Laparoscopic Colon Resection in New York City
What is a Laparoscopic Colon Resection?
A colectomy, or colon resection, can be a removal of either part of the colon, or the entire colon. Depending on the reason for the colectomy, your doctor will determine what part of the colon needs to be removed. Most often, colectomies are used to treat the following:
- Inflammatory Bowel Disease (IBS)
- Colon or Rectal Cancer
- Crohn’s Disease
- Ulcerative Colitis
A laparoscopic colectomy is effectively a minimally invasive version of a conventional colectomy. Instead of using a long incision on the abdomen, a laparoscopic colectomy will require the surgeon to make several small incisions, allowing for less recovery time. The operation on the inside will still be the same as a conventional colectomy.
What Happens During a Laparoscopic Colon Resection?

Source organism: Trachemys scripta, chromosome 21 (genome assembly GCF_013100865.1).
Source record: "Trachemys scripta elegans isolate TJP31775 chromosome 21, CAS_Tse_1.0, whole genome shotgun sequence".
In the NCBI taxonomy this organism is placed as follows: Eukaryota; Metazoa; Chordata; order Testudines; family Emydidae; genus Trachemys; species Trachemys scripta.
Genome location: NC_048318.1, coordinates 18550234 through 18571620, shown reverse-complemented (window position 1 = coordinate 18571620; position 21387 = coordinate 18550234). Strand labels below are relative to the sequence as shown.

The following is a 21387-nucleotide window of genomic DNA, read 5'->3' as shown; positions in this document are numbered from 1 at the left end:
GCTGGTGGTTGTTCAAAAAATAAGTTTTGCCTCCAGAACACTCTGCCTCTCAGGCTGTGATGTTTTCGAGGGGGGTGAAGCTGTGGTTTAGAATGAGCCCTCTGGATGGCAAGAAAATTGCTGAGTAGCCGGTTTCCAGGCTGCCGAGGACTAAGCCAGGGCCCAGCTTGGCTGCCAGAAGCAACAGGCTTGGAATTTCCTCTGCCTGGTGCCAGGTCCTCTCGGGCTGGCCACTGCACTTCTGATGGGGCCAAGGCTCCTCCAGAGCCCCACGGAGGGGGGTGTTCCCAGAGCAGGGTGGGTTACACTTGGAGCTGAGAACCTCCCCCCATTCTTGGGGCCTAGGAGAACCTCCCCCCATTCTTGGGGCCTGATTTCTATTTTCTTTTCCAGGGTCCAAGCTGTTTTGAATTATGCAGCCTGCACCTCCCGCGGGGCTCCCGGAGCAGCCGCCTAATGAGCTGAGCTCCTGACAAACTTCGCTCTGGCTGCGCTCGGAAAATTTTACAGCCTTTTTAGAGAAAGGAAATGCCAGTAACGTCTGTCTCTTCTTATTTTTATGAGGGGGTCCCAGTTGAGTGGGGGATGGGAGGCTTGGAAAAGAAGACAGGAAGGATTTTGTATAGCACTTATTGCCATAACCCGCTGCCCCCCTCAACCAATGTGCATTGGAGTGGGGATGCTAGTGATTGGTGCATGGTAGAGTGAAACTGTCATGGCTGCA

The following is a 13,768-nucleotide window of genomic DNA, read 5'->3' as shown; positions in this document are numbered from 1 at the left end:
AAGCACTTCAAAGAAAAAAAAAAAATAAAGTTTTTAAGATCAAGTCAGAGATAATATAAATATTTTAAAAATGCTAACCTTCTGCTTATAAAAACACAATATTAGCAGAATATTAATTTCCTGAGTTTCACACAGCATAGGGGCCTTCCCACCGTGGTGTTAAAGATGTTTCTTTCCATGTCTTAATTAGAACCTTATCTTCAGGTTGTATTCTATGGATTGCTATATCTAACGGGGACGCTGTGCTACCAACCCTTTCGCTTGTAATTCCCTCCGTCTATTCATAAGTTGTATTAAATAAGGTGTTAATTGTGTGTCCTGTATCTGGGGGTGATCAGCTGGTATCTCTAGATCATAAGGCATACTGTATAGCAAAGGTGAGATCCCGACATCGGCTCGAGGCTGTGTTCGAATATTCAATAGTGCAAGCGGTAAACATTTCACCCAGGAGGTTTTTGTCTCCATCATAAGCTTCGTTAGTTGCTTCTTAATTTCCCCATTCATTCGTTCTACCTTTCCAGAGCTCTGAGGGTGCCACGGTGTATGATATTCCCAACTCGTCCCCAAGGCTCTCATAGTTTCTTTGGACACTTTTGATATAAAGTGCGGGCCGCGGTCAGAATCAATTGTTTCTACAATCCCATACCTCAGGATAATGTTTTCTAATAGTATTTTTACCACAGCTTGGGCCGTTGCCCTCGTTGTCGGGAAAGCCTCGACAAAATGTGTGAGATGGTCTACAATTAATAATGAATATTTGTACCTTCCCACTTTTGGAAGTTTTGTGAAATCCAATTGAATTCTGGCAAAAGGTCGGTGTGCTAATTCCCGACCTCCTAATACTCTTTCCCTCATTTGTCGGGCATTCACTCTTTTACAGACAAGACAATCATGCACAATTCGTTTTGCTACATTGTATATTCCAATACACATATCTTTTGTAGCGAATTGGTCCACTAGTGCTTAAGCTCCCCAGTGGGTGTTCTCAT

After creating a small incision in the abdomen, your surgeon will enter a small port into the hole in order to pump carbon dioxide inside and create more space. A tiny telescope connected to a camera, known as a laparoscope, is then inserted through the port, allowing the surgeon to see a highly magnified version of your internal organs.
Additional ports will be inserted via separate incisions to allow the surgeon to work in different areas inside your abdomen. As the section of the colon that needs to be removed is freed, one of the incisions will be enlarged to remove the colon. After this, the surgeon will reconnect the remaining ends of the colon, and then close the incisions using sutures.
Benefits of a Laparoscopic Colon Resection
While the results will depend on the type of procedure and the patient’s current state, the laparoscopic colectomy can have a number of benefits including:
- Shorter hospital stay
- Quicker recovery time after operation
- Quicker return of bowel function
- Better cosmetic results (less of a noticeable scar)
- Faster return to normal diet
- Faster return to normal activities
For more information about a laparoscopic colon resection, contact the office of Dr. Fadi Attiyeh at (212) 523-2387 today, located in Manhattan.